02 Mar 2023
Raising awareness of the symptoms of leukaemia: Elizabeth and Jonathan’s story
Elizabeth (Liz) Taylor died in July 2022 of APML, a very rare form of leukaemia, at just 51 years old. Her devastated husband Jonathan has chosen to share their family’s story to raise awareness of the symptoms with this type of aggressive blood cancer, and to encourage the funding of research and education into more effective diagnosis processes and treatments.
Here is their story.
Liz was tragically diagnosed with acute promyelocytic leukaemia (APML) the day before she passed away. And although she’d suffered over six months of varying symptoms leading up to her eventual hospitalization, her diagnosis came too late.
Up to May 2022, Liz and her husband Jonathan, who live in Desford, Leicestershire, simply thought her ongoing fatigue and tiredness was down to a hectic lifestyle. But over the subsequent months, Liz rapidly began to develop other symptoms. These included a severe pain in the sternum area of her chest, a pain in her leg, migraines and blurred vision and then eventually heavy bleeding.
“Liz, who worked as a full time Teaching Assistant at Stafford Leys Primary school in Leicester, went to the optician to enquire about the migraines,” said Jonathan. “There was no problem found with her eyes and she was advised to go to her GP who gave her a blood test. This showed her blood count was very low and was at serious risk of infection, but no reason could be found other than possibly some kind of virus.”
The migraines and blurred vision steadily increased and became more frequent which eventually prompted a visit to A&E. Here Liz was diagnosed with neutropenia – a low number of a particular type of white cells in her blood. But again no cause was found.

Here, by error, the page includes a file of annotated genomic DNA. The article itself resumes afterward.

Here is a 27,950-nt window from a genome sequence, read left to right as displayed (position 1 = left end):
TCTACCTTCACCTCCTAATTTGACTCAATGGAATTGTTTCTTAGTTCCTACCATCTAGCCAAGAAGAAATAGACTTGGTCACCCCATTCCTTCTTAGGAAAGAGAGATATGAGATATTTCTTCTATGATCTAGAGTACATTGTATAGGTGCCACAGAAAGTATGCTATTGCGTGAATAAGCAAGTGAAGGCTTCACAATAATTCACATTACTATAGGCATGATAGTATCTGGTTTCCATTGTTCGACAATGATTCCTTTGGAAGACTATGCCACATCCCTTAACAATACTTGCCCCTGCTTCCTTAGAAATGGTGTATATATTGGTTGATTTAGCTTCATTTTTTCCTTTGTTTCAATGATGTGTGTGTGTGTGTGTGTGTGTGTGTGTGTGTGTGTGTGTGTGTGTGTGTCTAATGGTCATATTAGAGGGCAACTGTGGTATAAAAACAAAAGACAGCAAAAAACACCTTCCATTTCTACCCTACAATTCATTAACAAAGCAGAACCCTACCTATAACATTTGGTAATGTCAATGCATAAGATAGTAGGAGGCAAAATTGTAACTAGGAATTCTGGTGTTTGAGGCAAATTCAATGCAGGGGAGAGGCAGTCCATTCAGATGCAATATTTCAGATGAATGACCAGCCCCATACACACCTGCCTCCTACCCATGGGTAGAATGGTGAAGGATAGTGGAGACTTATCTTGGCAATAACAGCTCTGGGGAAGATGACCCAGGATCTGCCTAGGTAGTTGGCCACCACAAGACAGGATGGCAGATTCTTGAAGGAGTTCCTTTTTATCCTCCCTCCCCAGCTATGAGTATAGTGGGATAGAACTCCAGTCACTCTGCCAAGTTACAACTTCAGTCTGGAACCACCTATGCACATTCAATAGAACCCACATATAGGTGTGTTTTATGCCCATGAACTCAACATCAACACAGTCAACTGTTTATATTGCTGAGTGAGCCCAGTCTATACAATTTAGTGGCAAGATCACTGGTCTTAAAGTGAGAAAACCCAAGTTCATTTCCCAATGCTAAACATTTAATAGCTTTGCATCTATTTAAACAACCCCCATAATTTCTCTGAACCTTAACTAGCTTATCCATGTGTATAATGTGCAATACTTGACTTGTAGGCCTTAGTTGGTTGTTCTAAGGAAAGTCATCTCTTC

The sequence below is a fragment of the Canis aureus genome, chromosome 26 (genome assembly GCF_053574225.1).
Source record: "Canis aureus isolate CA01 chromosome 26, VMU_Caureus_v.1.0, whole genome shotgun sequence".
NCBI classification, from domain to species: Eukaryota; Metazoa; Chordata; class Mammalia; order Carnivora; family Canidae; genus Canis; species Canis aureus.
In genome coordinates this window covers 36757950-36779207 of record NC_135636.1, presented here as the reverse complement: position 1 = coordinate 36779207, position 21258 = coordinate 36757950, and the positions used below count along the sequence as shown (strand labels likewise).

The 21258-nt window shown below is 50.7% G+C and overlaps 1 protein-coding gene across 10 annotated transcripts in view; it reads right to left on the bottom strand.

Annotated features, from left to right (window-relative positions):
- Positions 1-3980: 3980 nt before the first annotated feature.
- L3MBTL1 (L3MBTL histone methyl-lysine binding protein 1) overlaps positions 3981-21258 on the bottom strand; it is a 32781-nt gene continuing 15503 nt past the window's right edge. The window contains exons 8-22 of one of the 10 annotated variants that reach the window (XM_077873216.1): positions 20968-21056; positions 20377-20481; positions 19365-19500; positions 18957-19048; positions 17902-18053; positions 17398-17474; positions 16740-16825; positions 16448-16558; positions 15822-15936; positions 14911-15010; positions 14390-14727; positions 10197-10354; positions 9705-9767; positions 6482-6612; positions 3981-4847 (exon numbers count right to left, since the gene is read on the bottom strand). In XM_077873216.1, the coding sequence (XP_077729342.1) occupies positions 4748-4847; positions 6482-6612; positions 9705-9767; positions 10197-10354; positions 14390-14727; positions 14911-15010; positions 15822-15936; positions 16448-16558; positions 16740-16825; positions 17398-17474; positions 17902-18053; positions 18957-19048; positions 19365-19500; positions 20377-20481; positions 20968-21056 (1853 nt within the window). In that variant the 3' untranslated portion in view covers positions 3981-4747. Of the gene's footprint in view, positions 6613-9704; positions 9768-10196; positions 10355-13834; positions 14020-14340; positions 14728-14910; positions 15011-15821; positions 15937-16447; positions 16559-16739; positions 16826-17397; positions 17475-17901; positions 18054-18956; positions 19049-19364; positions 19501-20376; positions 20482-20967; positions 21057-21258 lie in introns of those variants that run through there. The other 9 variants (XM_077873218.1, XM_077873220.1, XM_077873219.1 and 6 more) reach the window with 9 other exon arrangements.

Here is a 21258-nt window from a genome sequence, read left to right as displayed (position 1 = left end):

Her symptoms continued to worsen. Finally having received the results of an MRI scan which showed multiple infarcts (marks on the brain), Liz was diagnosed with effectively having continued mini-strokes and was immediately admitted to Leicester Royal Infirmary.
“Given blood clots are generally a major cause of strokes, the hospital’s initial diagnosis was that a heart problem had been causing the multiple blood clots and strokes – which later proved not to be the case,” said Jonathan. “During the following ten days Liz underwent numerous cardio checks and assessments, during which time she suffered a larger, more serious stroke. Having been initially cancelled due to her hospital admission ten days earlier, eventually a bone marrow test was scheduled.”
Once the bone marrow results came back, Liz was diagnosed with APML. She tragically passed away the day after her diagnosis on July 14th 2022 from a brain hemorrhage, a direct effect from the previous stokes.
Only 160 people in the UK are diagnosed with APML each year. Although patient symptoms are often similar as other leukaemias, its appearance isn’t easily detected in blood samples. APML is a very aggressive, rapidly-developing cancer which can normally only be conclusively diagnosed with a bone marrow biopsy.